8:32am It couldn’t be more clear that the law and order folks are running this session when Deputy Assistant Secretary for Export Enforcement Wendy Wysong introduces herself by way of a stern command to turn off cellphones.
8:35 Applause for Wysong’s new boss Darryl Jackson, Assistant Secretary for Export Enforcement, who’s not speaking today
8:36 Wysong yields the floor to Michael Turner, Director of the Office of Export Enforcement
8:38 It’s show and tell time – Turner holds up a triggered spark gap
8:41 OEE still wants to “chat” with Karni’s alleged co-conspirator Humayun Khan, who apparently remains free in Pakistan. That implies that OEE has not interviewed him to date. Has any other federal law enforcement agency spoken with Khan? The FBI’s attaché in Islamabad maybe? Or are the Pakistanis keeping him bottled up?
8:43 FY05 enforcement stats: 31 criminal convictions, $7.7 million in criminal fines, 69 administrative cases (the slide actually indicated 74*), $6.8 million administrative penalties
8:48 Enforcement initiatives for the next year: (1) Compliance reviews of licenses issued for deemed export transfers, will selectively review and follow up and (2) Crackdown on companies who don’t bother to apply for deemed export licenses in the first place, including the examination of visa information to indicate
8:49 Over to Director of the Office of Enforcement Analysis Tom Andrukonis
8:50 OEA are “the guys with green eye shades behind the desk” in contrast to the pistol-packin’ OEE types
8:52 Who carries out end-use checks? (1) Sentinel teams: BIS enforcement agents who travel to foreign countries to complete a large number of end-use checks in one trip; (2) non-BIS USG personnel (e.g. foreign service officers, commercial service officers); (3) BIS enforcement officials resident in several key locations abroad
8:54 End-use checks stats for FY05: 505 post-shipment verifications of which 7.5% had unfavorable outcomes, 256 pre-license checks of which 8.5% were unfavorable
8:57 Licensing tips: review application carefully and provide points of contact at foreign consignees (and their phone numbers)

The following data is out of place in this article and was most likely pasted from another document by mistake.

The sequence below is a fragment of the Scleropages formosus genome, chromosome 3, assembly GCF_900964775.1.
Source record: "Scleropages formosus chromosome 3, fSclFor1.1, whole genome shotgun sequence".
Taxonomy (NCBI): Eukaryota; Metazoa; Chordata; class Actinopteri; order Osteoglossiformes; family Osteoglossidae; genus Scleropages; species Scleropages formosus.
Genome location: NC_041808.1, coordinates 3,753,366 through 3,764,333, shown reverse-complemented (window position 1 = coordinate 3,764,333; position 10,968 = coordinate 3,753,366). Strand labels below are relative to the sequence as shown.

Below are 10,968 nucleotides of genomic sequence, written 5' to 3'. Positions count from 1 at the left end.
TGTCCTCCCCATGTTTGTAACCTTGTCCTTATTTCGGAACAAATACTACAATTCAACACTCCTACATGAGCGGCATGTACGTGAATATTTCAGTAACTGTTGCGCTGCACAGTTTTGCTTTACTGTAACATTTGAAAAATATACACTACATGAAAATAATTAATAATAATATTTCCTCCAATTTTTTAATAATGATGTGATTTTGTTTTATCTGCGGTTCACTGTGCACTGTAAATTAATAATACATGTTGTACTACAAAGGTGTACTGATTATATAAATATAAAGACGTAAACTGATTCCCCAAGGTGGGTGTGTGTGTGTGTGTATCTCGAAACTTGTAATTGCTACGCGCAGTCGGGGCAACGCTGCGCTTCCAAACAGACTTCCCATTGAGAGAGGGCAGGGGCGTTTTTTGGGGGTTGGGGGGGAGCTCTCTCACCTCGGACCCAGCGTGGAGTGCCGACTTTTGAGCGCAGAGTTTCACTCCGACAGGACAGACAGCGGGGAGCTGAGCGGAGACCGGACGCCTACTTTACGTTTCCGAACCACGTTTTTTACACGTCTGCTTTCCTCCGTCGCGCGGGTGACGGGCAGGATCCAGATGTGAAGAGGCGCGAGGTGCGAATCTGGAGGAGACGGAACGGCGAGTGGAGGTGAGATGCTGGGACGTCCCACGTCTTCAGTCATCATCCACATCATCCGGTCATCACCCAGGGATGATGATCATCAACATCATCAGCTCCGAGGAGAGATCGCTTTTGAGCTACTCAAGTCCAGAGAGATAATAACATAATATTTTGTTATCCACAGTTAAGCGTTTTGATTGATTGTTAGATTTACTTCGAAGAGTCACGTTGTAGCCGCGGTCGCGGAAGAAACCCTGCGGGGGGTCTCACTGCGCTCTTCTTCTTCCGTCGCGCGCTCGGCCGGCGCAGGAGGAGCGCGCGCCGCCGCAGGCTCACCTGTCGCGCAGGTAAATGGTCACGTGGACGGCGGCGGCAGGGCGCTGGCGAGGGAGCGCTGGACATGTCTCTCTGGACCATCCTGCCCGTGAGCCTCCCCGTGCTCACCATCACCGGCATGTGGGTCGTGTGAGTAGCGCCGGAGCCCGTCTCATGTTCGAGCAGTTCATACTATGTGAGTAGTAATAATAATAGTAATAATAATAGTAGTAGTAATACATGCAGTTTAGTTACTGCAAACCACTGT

8:59 BIS is doing end use checks in some cases even where a license wasn’t required (i.e. exports authorized under license exception or NLR)
9:01 OEA uses AES to check up on exporters’ compliance with license conditions
9:02 Acting Director of the Office of Antiboycott Compliance Ned Weant steps up to the podium
9:02 Pats self on back for USG’s success in convincing Arab countries to dismantle their boycott of Israel (to be fair, he does mention that Bahrain’s parliament is getting cold feet)
9:04 Interesting…Weant’s talking about the boycott by “US religious groups” of Caterpillar for supplying bulldozers to the Israeli military (which some also argue violates the Arms Export Control Act)…OAC got calls asking if this boycott violated the Commerce Antiboycott regs….it does not
9:08 Iraq continues to sustain the boycott. Oops. At least nobody tried to justify the war with that one.
9:09 Libya, too.
9:10 Weant wants you to call his office if you suspect noncompliance. Your employer would really, really prefer that you call the legal department first.
9:16 Administrative Case Review Board – internal BIS committee which advises the assistant secretary on enforcement cases; members are the DAS for EE, bureau chief counsel, OAC director and OEE director; exporters can make written submissions to the ACRB
9:17 Wysong says she looked at every case resulting from a voluntary self disclosure over the past two years and that BIS has given at least a 50% reduction from the maximum fine possible in all cases with three exceptions. Only 27 of over 200 disclosures over the past two years have resulted in administrative penalties (and zero criminal cases). The three exceptions involved either only partial disclosures or other significant aggravating factors. Penalty calculation: 50% reduction from the maximum off the bat for a VSD and then take into account mitigating and aggravating factors.
9:22 Wysong: “It is very unlikely that the penalty will ever be below 50% without a voluntary self disclosure.” (i.e. if BIS discovers the violation)